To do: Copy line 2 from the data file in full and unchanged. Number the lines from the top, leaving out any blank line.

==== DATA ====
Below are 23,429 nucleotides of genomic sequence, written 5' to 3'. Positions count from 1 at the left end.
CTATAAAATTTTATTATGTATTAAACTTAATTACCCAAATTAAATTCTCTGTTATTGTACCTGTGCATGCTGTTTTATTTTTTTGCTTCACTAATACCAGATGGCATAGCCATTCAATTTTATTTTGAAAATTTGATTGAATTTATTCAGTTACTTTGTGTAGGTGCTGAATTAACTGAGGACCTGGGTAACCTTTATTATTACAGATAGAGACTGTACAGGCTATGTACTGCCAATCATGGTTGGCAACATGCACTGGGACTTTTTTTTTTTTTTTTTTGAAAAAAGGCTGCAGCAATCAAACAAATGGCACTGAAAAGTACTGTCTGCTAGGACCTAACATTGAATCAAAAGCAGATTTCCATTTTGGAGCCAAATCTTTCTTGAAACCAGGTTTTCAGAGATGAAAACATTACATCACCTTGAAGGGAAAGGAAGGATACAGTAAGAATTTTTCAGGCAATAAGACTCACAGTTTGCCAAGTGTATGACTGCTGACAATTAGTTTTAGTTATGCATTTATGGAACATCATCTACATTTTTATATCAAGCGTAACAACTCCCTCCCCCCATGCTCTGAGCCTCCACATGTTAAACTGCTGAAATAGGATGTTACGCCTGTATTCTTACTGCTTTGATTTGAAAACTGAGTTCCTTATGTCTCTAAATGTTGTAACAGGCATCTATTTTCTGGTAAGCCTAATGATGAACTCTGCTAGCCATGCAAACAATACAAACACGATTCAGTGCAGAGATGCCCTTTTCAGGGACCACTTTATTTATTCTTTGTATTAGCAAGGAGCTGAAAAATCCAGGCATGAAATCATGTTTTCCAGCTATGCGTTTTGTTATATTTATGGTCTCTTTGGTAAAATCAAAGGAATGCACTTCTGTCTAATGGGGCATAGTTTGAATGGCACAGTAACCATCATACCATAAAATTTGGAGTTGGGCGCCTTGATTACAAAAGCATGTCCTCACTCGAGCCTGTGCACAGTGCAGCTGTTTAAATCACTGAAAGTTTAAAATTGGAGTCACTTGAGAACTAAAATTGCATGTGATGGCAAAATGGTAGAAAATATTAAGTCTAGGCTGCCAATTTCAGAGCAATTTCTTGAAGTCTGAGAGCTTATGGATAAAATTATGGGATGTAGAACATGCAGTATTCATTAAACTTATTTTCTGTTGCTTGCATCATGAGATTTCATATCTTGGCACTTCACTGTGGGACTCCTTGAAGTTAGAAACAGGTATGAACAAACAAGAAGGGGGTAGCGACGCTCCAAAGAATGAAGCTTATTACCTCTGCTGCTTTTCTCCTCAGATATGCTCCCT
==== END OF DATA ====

CTATAAAATTTTATTATGTATTAAACTTAATTACCCAAATTAAATTCTCTGTTATTGTACCTGTGCATGCTGTTTTATTTTTTTGCTTCACTAATACCAGATGGCATAGCCATTCAATTTTATTTTGAAAATTTGATTGAATTTATTCAGTTACTTTGTGTAGGTGCTGAATTAACTGAGGACCTGGGTAACCTTTATTATTACAGATAGAGACTGTACAGGCTATGTACTGCCAATCATGGTTGGCAACATGCACTGGGACTTTTTTTTTTTTTTTTTTGAAAAAAGGCTGCAGCAATCAAACAAATGGCACTGAAAAGTACTGTCTGCTAGGACCTAACATTGAATCAAAAGCAGATTTCCATTTTGGAGCCAAATCTTTCTTGAAACCAGGTTTTCAGAGATGAAAACATTACATCACCTTGAAGGGAAAGGAAGGATACAGTAAGAATTTTTCAGGCAATAAGACTCACAGTTTGCCAAGTGTATGACTGCTGACAATTAGTTTTAGTTATGCATTTATGGAACATCATCTACATTTTTATATCAAGCGTAACAACTCCCTCCCCCCATGCTCTGAGCCTCCACATGTTAAACTGCTGAAATAGGATGTTACGCCTGTATTCTTACTGCTTTGATTTGAAAACTGAGTTCCTTATGTCTCTAAATGTTGTAACAGGCATCTATTTTCTGGTAAGCCTAATGATGAACTCTGCTAGCCATGCAAACAATACAAACACGATTCAGTGCAGAGATGCCCTTTTCAGGGACCACTTTATTTATTCTTTGTATTAGCAAGGAGCTGAAAAATCCAGGCATGAAATCATGTTTTCCAGCTATGCGTTTTGTTATATTTATGGTCTCTTTGGTAAAATCAAAGGAATGCACTTCTGTCTAATGGGGCATAGTTTGAATGGCACAGTAACCATCATACCATAAAATTTGGAGTTGGGCGCCTTGATTACAAAAGCATGTCCTCACTCGAGCCTGTGCACAGTGCAGCTGTTTAAATCACTGAAAGTTTAAAATTGGAGTCACTTGAGAACTAAAATTGCATGTGATGGCAAAATGGTAGAAAATATTAAGTCTAGGCTGCCAATTTCAGAGCAATTTCTTGAAGTCTGAGAGCTTATGGATAAAATTATGGGATGTAGAACATGCAGTATTCATTAAACTTATTTTCTGTTGCTTGCATCATGAGATTTCATATCTTGGCACTTCACTGTGGGACTCCTTGAAGTTAGAAACAGGTATGAACAAACAAGAAGGGGGTAGCGACGCTCCAAAGAATGAAGCTTATTACCTCTGCTGCTTTTCTCCTCAGATATGCTCCCT